InStyle editor in chief Laura Brown is departing the glossy women’s fashion magazine as its new owner ends its 27-year-long print run.
Barry Diller’s media company Dotdash Meredith, which purchased Meredith last year for $2.7 billion, told staffers Wednesday that six of the magazines it acquired — InStyle, Entertainment Weekly, EatingWell, Health, Parents and People en Español — would become digital-only publications. The move will result in about 200 job losses and WWD has learned from multiple sources that includes Brown, the editor in chief of InStyle since 2016. It’s also understood that some of the company’s highest paid publishers are exiting.
A spokeswoman for Dotdash Meredith confirmed that Brown is no longer with the company. “We can confirm Laura Brown’s position as editor in chief of InStyle’s print magazine has been eliminated. Laura has been an inspiring leader and integral to defining InStyle’s vision. She has left an indelible mark on the brand and has been central to making InStyle the influential voice it is today.”
Earlier in the day, Dotdash Meredith chief executive officer Neil Vogel told staffers: “This is an important step in the evolution of Dotdash Meredith, and I want to be clear with everyone about what we are doing and what is ahead. We have said from the beginning, buying Meredith was about buying brands, not magazines or websites. It is not news to anyone that there has been a pronounced shift in readership and advertising from print to digital, and as a result, for a few important brands, print is no longer serving the brand’s core purpose. As such, we are going to move to a digital-only future for these brands, which will help us to unlock their full potential.”
He added that while “naysayers will interpret this as another nail in print’s coffin, they couldn’t be more wrong…from People to BHG to Southern Living to Wood, and all our other beloved print publications, we continue to provide incredible value to readers in print and we will proudly print over 350 million magazines in 2022.” For those magazines staying in print, it plans to enhance paper quality, trim sizes, and elevate photography.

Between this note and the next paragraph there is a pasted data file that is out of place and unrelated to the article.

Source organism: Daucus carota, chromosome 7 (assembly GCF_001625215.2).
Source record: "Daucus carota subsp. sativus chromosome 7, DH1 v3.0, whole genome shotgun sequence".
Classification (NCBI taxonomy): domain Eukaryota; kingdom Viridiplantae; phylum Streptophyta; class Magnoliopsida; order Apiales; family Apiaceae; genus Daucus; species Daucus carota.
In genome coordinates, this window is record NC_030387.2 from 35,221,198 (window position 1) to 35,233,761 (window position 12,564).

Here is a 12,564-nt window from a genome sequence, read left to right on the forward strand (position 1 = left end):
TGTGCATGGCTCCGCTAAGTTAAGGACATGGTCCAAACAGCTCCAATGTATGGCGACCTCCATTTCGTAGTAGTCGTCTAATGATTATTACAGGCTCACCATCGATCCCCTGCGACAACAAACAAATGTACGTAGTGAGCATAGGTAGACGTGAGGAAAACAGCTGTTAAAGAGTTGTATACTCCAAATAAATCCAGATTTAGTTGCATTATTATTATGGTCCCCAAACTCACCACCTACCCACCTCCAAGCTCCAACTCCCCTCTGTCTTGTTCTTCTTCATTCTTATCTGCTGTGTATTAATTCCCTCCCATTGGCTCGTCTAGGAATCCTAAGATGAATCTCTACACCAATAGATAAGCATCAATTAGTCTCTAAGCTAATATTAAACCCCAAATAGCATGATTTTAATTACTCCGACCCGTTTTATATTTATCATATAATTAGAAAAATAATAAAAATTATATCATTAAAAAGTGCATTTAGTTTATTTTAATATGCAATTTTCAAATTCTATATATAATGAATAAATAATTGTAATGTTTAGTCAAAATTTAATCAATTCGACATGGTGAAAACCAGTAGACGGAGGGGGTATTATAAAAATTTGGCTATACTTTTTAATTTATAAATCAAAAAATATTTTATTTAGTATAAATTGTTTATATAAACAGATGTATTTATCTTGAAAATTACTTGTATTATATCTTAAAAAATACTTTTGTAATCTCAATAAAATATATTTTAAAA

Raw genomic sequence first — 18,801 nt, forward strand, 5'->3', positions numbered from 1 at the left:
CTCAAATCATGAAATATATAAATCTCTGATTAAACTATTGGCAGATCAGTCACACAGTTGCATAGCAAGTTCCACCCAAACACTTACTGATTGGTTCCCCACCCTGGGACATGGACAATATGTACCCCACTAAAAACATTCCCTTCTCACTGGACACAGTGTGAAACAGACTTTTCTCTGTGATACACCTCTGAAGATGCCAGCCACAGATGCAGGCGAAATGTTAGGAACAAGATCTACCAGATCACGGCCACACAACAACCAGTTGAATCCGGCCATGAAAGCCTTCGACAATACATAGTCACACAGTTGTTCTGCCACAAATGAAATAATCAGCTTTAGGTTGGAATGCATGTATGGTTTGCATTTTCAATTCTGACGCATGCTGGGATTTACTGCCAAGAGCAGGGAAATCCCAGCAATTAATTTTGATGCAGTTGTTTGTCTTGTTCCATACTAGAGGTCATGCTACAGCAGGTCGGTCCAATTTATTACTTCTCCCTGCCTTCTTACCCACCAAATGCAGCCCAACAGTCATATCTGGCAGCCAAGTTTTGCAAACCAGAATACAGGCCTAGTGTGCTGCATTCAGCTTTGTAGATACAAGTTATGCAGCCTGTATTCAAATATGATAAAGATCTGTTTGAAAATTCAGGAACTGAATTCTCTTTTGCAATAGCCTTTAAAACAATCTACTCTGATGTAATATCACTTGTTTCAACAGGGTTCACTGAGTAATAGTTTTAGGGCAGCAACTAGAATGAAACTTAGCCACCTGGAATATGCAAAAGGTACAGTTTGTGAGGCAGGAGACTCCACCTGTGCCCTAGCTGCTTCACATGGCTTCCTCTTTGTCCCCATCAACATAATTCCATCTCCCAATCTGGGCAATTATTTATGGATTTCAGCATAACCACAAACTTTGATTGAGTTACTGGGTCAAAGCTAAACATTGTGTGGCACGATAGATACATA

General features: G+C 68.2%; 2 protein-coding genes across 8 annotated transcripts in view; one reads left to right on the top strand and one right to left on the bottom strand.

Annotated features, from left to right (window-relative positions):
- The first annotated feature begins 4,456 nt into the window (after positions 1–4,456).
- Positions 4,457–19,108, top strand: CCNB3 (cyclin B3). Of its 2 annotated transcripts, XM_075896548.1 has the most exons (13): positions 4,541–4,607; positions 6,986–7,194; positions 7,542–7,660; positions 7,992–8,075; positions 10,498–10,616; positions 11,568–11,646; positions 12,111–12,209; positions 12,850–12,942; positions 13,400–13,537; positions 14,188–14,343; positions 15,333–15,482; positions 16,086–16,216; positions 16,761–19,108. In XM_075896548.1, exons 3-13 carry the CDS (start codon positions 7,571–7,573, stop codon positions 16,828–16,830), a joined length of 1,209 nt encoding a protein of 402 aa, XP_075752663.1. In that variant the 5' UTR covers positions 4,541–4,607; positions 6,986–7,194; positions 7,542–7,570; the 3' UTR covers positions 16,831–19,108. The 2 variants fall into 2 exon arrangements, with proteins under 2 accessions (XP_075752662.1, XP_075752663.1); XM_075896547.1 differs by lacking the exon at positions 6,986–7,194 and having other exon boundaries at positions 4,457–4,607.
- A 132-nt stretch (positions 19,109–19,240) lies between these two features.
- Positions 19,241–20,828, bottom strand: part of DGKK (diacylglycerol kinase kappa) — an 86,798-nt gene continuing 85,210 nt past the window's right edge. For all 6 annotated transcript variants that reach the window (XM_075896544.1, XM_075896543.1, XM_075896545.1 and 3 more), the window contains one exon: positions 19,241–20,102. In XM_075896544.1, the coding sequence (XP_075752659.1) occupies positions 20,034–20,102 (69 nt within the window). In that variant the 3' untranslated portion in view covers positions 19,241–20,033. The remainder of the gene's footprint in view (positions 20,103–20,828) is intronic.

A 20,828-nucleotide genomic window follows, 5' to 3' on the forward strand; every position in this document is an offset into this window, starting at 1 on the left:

It was widely expected that the acquisition would result in reduced print, with the word “digital” being used 23 times in the original press release announcing the sale. In contrast, “print” was used just twice and one of those mentions was to point out that Meredith’s digital ad revenue had already surpassed its print ad revenue for the last three quarters.
Print magazines, an area already struggling before the pandemic, have taken a big hit in recent years. Earlier this week Cosmopolitan revealed that beginning this year it will print eight themed issues, each dedicated to a different subject and numbered rather than tied to a specific month. In 2019, it published 12 issues, then 10 in 2020 when the pandemic began, and nine in 2021. Marie Claire, which Hearst sold to Future, is now publishing just two print issues a year, while WSJ., the luxury fashion and culture insert of The Wall Street Journal, cut frequency from 12 issues to eight in 2021 with a renewed focus on digital platforms.
InStyle was the only women’s fashion magazine that stuck to 12 print issues during 2020 and in her latest editor’s letter editor in chief Laura Brown ran a picture of every cover and thanked her team for their hard work. It’s not known if she knew then that InStyle print’s run was coming to an end.
“I am running a picture of every cover we published since COVID[-19], starting with our May 2020 issue. There are 84 in total — including both newsstand and subscriber covers. Dr. M. Jana Broadhurst appeared on the June 2020 cover, when we celebrated the medical workers keeping us safe. Dr. Anthony Fauci followed in September alongside a much-needed flight-of-fancy cover with Zendaya and ‘They love NY,’ an ode to community inspired by Gigli’s Girls in the Windows,” Brown said in her editor’s letter.
On InStyle, a spokeswoman for Dotdash Meredith said: “InStyle has become one of our most vibrant digital properties, seeing online growth of more than 40 percent year-over-year. InStyle will continue to grow and thrive online, benefit from the big investments we are making across all of our brands in 2022.”
FOR MORE, SEE: